Galerie Hubert Winter

Sarah Pichlkostner
29. April – 17. June 2022
Der Wind schüttelte die Bäume, und bald verdeckten, bald enthüllten die schwankenden Äste das Licht.
Und wogend streifte der Schein des Vollmonds die drei.
„Der Mond ist aufgegangen“, flüsterte Sentaro dem kleinen Kirschbaum zu.
Die letzten Zeilen. In: Durian Sukegawa, Kirschblüten und rote Bohnen. Roman. Dt. v. U. Gräfe. Köln, DuMont, 2016

Fill a hole with an Eye—not an I

Sunset on a pebbles beach. And if I am honest the sun will go up over there.
I approach the search, the finding, the missing, the noticing of the present and the absent;
the filling of the no-longer-present, or the have-not-happened.

Klack, klack as waves are hitting the shore.

If every hard stone would be a possibility, within it weighting the consequences.
I found one with a hole.
The process which leads to that shape is not a visible one,
but it can be recognized after completion by the hole (or by the signifier O).

I can’t see the difference between the sea and the sky. It’s misty.
Historically, water and its still surface served us as a mirror.
Signifier O is our time, and its asking.
Heavy eyes, broken stones.

I wanted to create a space or a setting in which time unfolds a precious moment between the opposites of time pressure and on the other hand time’s endlessness, acting as a hideaway—a space of tensions, in order to ask where are as beings, where are we standing?

The title of the exhibition inundate is ambiguous—in a physical sense it designates the water-flooding of areas, on the other hand it refers to the mental situation in which something is too much to handle.

Both at entering and leaving the space you will be faced by a repeatedly winking eye—hope and resignation?

Note: viewing and recognition form the basis of understanding, and can therefore be the breeding ground for change. The process as a metaphor, stands as signifier O (for Our Times) and is asking me/us what must happen to change conditions, to loosen rigid structures.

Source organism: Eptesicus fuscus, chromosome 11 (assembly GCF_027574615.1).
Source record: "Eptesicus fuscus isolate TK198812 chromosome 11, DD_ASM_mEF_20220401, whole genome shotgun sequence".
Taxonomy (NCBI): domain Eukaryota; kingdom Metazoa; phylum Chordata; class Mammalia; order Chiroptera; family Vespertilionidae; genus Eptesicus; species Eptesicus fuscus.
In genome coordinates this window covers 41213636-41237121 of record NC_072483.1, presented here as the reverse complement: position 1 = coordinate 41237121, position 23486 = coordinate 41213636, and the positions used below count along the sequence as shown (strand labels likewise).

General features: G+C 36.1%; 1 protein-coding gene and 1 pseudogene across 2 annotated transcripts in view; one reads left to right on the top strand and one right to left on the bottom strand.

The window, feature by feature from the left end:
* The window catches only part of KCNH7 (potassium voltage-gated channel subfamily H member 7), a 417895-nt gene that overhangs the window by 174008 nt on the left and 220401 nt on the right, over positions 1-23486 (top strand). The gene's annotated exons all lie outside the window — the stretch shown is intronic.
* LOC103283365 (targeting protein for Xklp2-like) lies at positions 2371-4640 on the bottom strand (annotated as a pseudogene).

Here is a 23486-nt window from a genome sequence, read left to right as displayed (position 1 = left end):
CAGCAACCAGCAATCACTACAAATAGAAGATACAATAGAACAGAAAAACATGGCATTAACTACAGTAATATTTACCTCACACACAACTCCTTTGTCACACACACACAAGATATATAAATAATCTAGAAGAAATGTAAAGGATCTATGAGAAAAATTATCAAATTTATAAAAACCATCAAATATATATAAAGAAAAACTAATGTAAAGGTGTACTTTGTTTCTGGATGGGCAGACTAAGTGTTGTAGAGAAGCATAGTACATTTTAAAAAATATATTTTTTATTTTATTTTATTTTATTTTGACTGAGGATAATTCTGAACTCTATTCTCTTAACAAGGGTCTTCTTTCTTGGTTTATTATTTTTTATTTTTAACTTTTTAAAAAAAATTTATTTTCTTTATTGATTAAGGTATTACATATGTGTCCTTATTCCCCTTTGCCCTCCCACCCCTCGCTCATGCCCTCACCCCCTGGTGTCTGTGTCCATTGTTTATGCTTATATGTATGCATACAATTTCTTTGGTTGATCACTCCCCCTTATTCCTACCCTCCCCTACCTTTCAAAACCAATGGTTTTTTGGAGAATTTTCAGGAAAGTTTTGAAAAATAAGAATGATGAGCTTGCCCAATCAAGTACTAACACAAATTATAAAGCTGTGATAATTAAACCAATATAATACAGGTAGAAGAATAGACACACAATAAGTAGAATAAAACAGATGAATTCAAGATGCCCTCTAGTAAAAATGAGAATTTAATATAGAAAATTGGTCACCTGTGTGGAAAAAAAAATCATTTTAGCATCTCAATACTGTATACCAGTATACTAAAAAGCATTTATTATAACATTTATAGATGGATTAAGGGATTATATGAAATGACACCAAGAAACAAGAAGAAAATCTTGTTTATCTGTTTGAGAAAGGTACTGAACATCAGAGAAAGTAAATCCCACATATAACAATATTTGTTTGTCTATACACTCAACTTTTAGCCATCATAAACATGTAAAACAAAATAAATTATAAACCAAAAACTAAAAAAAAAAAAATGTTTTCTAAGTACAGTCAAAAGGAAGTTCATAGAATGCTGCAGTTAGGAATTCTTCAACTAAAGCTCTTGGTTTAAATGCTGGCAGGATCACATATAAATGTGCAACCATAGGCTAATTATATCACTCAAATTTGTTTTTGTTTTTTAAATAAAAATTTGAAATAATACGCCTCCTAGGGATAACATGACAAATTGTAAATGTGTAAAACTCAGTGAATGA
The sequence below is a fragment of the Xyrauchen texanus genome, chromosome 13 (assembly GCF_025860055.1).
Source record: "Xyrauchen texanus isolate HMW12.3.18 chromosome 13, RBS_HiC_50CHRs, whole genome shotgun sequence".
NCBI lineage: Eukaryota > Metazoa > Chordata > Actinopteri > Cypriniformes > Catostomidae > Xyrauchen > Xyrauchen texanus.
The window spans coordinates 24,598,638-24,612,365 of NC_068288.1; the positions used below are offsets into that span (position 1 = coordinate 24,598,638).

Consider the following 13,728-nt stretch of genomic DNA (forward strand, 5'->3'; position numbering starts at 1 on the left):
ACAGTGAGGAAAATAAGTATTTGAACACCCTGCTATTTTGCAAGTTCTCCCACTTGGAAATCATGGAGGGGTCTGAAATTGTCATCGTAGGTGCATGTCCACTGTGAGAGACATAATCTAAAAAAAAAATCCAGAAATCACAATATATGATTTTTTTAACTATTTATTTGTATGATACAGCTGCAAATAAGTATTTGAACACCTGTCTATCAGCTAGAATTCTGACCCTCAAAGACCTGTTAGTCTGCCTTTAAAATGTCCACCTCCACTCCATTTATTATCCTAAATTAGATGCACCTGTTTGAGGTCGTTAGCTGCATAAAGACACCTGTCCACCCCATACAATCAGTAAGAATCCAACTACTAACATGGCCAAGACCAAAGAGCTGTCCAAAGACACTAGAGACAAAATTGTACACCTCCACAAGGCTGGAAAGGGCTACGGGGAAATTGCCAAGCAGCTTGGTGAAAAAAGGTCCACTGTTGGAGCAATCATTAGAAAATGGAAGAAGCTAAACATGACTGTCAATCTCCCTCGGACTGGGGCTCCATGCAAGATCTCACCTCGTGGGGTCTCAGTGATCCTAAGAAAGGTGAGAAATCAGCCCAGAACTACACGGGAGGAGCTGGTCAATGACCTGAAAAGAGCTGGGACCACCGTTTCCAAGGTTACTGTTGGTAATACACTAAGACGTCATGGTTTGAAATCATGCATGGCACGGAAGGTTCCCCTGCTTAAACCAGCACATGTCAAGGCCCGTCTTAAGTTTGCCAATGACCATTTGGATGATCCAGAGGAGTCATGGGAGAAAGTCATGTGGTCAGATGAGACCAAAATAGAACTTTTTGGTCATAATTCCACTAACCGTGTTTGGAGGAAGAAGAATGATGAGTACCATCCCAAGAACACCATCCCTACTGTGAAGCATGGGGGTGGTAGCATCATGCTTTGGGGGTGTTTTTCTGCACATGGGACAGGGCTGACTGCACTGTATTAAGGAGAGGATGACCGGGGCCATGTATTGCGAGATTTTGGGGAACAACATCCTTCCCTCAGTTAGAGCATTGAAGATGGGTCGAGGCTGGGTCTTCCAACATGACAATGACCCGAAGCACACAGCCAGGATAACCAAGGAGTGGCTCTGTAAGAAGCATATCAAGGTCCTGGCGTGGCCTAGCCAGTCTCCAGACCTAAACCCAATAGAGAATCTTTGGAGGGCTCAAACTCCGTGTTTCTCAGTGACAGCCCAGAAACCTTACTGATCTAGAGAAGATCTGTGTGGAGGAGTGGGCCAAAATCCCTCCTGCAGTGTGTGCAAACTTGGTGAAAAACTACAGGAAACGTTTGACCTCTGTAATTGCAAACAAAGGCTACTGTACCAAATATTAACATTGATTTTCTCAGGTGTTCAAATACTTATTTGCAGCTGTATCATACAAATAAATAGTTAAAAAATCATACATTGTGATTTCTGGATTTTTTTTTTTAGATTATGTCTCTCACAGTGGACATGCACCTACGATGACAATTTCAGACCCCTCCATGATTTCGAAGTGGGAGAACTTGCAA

The sculptures or characters—as I prefer to call them—in the space resemble different kinds of rib cages and pendula.

One hanging vertical the other standing horizontal on a spike of brass. In its material you can see the reflection of the standby mode of a projector—not knowing if something has started or has ended.

Every stone glass bubble is a possibility and over time there were many possibilities, keeping or loosing the tension.

The wall pieces remind one of tools to measure time.

When material is brought to an object, i.e. is made into one, and the function of this object is continuously developing over time, then the object is ultimately reflecting us.

The water fountain looks like it would leak or overspill, the surface of the water—it contains the tension and it breaks.

Water is a key for my work due to its possibilities of change. It adapts form and reflects at the same time.

Note: historically, water and its still surface also served us as the first mirror. As a material water also stands for self-reflection.

Every material I used in the exhibition—water, aluminium, brass, glass, silver, screens, stones found on the shore—has something to do with reflecting or mirror us physically or mentally (similar to the title).

—Sarah Pichlkostner

    Wiener Zeitung, May 11, 2022: Ein Tropfen Zeit by Claudia Aigner